I used to make a lot of stupid videos. Some seemed kind of cool to me at the time, but looking back, I have to disagree with my past self. Most of these were made in iMovie HD. In fact, I preferred iMovie HD so much, I kept porting it from computer to computer (despite ridicule… “iMovie HD? Really?”) until I actually started working with HD video. Kind of ironic that iMovie HD doesn’t really work with HD. Anyway, I decided to make a bit of a time travel spoof this past New Year’s Eve for my friend who is an hour behind (because of geography, not mental capacity) and working with iMovie 10 required me to figure out a few things really quick: how to record in the dark with an iSight (not really an iMovie trick), add titles that don’t fade in or out, and how to get my beloved earthquake effect back.
The finished product
Recording in the dark. This is a simple trick and, again, not really an iMovie issue. In the last few seconds of the video, I needed to record in the dark with only the flashlight highlighting my face. Since I was using the iSight camera with PhotoBooth, it meant a bright screen was right in front of me lighting up the whole space. The solution? Click the record button and then turn the screen brightness all the way down. Simple, right? Yes.
Titles that don’t fade. Another element I wanted to use was some kind of on-screen clock to prove that this all took place shortly after midnight on January 1st, 2017. That should be easy: just add a title with a timestamp. Oh, I see iMovie added a fade to the title, so let me just remove… Hey, there’s no option to remove that fade!
I saw one person’s suggestion of inserting the title into your primary video track, creating a freeze frame from that, and then using the freeze frame without fades as your title. This might work fine if you only need a black background, but I needed the timestamp to sit over top of my video. So, I turned to the Gimp and made a couple PNGs of my timestamp with a transparent background. Dragging these into the movie timeline preserved the transparency and worked as expected. The only thing to note is that you need to turn off the Ken Burns effect, which is automatically applied to imported photos. To do this, select your photo in the timeline, click the crop icon, and choose either “Fit” or “Crop to Fill” to get rid of that effect:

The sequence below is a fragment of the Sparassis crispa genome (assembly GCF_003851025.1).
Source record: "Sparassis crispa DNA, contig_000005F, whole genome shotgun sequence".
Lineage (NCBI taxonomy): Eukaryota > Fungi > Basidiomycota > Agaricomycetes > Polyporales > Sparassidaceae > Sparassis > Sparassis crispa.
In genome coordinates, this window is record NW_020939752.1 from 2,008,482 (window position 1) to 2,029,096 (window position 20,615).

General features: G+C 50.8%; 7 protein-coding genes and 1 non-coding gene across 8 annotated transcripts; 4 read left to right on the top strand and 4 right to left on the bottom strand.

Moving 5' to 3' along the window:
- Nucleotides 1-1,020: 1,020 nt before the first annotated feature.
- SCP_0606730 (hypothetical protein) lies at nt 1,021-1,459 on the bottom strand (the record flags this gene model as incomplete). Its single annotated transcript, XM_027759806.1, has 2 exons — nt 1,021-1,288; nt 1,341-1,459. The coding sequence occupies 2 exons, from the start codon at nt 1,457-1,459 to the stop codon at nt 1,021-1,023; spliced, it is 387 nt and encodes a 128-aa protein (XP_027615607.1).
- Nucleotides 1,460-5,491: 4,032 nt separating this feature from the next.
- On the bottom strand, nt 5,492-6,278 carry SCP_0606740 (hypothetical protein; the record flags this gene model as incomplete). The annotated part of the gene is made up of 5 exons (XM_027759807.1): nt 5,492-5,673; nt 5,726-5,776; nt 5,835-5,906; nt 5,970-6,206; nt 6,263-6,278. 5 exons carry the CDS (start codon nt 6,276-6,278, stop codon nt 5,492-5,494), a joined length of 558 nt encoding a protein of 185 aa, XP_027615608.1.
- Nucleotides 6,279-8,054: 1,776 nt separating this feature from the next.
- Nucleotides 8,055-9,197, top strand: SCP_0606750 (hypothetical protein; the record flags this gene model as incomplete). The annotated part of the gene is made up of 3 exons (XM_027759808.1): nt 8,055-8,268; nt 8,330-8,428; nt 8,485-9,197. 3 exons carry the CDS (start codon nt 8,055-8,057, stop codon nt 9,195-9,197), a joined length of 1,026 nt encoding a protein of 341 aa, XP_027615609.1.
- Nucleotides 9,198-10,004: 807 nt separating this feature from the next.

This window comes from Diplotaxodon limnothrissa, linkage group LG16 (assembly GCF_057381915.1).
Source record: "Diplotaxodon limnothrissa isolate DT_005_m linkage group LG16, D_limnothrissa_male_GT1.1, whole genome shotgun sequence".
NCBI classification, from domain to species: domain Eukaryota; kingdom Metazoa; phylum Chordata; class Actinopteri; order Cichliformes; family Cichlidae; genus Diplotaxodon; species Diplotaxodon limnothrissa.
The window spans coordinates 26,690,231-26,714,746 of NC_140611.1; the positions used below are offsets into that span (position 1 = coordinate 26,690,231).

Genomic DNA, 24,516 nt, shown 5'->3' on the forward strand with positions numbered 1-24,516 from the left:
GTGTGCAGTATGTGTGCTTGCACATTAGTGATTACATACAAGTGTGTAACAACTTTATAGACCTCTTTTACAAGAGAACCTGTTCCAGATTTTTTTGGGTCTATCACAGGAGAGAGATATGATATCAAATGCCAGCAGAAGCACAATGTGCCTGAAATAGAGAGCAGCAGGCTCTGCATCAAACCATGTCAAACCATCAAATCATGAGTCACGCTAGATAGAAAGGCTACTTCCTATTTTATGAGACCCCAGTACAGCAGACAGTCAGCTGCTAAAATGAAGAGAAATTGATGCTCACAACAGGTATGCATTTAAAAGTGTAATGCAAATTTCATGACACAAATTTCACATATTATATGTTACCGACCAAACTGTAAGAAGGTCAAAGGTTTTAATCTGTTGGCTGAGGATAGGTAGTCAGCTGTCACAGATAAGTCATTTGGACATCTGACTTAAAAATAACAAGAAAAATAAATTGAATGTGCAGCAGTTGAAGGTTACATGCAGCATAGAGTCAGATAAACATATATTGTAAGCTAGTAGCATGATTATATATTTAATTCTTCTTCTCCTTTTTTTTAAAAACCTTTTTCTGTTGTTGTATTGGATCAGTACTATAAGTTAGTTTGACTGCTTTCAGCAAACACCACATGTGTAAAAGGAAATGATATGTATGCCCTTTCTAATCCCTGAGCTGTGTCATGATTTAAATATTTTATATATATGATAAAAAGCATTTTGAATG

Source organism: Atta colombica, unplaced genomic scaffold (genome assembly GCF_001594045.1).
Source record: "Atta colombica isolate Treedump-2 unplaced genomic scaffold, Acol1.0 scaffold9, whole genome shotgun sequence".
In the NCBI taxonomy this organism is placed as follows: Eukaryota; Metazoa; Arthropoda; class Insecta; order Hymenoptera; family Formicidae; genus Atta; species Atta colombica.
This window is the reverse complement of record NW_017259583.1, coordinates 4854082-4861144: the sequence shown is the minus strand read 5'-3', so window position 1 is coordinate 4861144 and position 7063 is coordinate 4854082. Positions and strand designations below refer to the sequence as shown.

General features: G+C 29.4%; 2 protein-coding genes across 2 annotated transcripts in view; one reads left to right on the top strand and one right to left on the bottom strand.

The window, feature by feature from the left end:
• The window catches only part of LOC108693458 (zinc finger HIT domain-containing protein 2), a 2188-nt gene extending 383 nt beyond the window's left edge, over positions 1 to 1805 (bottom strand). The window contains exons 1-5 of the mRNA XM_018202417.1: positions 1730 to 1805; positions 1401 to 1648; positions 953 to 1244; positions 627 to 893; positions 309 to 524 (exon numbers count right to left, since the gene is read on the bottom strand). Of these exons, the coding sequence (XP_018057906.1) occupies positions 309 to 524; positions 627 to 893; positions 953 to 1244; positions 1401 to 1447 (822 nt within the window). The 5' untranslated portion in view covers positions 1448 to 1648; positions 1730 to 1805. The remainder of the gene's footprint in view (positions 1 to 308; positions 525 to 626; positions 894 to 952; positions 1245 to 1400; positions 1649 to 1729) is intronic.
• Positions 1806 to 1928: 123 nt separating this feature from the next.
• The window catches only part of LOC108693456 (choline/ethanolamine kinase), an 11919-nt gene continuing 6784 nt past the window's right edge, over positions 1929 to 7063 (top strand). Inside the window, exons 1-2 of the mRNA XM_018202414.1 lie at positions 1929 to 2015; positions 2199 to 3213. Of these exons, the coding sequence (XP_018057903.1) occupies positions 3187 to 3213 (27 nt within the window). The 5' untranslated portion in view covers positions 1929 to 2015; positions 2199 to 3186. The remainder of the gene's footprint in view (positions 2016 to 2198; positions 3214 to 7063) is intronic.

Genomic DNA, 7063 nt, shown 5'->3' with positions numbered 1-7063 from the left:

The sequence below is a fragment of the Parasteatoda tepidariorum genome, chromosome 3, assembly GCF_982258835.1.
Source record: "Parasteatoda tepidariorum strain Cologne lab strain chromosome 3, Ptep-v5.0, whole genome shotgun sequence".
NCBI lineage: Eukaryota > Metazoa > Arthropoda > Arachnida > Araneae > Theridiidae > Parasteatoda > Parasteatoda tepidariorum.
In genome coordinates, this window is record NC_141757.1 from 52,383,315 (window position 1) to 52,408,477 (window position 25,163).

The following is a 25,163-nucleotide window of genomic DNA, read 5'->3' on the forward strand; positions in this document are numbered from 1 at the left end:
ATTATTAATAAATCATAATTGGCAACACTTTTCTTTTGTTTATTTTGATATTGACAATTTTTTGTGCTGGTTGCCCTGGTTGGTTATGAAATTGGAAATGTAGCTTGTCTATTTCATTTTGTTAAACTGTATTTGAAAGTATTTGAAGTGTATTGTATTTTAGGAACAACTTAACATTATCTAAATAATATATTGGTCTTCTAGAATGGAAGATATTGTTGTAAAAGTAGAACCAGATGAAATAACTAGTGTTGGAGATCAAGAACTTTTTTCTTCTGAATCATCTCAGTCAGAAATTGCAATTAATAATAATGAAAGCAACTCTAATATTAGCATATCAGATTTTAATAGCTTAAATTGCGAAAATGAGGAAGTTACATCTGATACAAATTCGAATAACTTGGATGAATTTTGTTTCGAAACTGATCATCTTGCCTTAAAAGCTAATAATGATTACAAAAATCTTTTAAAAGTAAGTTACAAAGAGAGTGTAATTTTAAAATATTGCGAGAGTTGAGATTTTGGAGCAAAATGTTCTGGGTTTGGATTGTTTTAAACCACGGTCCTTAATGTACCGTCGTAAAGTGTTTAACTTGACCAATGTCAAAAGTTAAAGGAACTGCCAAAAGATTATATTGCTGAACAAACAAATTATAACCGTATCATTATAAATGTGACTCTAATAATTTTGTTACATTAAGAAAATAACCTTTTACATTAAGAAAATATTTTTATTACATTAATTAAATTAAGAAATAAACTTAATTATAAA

Add an earthquake effect. This element took the most time to figure out. Well, most of my time was spent confirming that iMovie had indeed removed the earthquake effect. While I never found an explicit confirmation, the preponderance of evidence drew me to the conclusion that it is finito. But, I found an unexpected suggestion on Stack Exchange. It’s not the accepted answer, but the user Reem recommends taking small clips of a video and applying the Ken Burns effect (you know, the one we just removed in the previous step).
Inspired by this advice, I split my clip into a few pieces where it needed to be really jerky, applied the Ken Burns effect to each, and dragged the Start and End points around to add variety. This technique actually worked very well when there was a lot of on-screen motion (e.g.: when I very quickly dodged away from the camera and flipped my laptop on its back). However, it has its limitations. I tried adding the same effect over other parts of the video when the camera was relatively still and it was not at all convincing. So, use wisely.
Well, that’s all I have for today. Nothing earth shattering… But a little earth shaking? I was just excited to see it all come together within the very short time table I had to work with.
What are some fun things you’ve come across in iMovie? What are the stupid obvious things I missed that would have made this easier and better?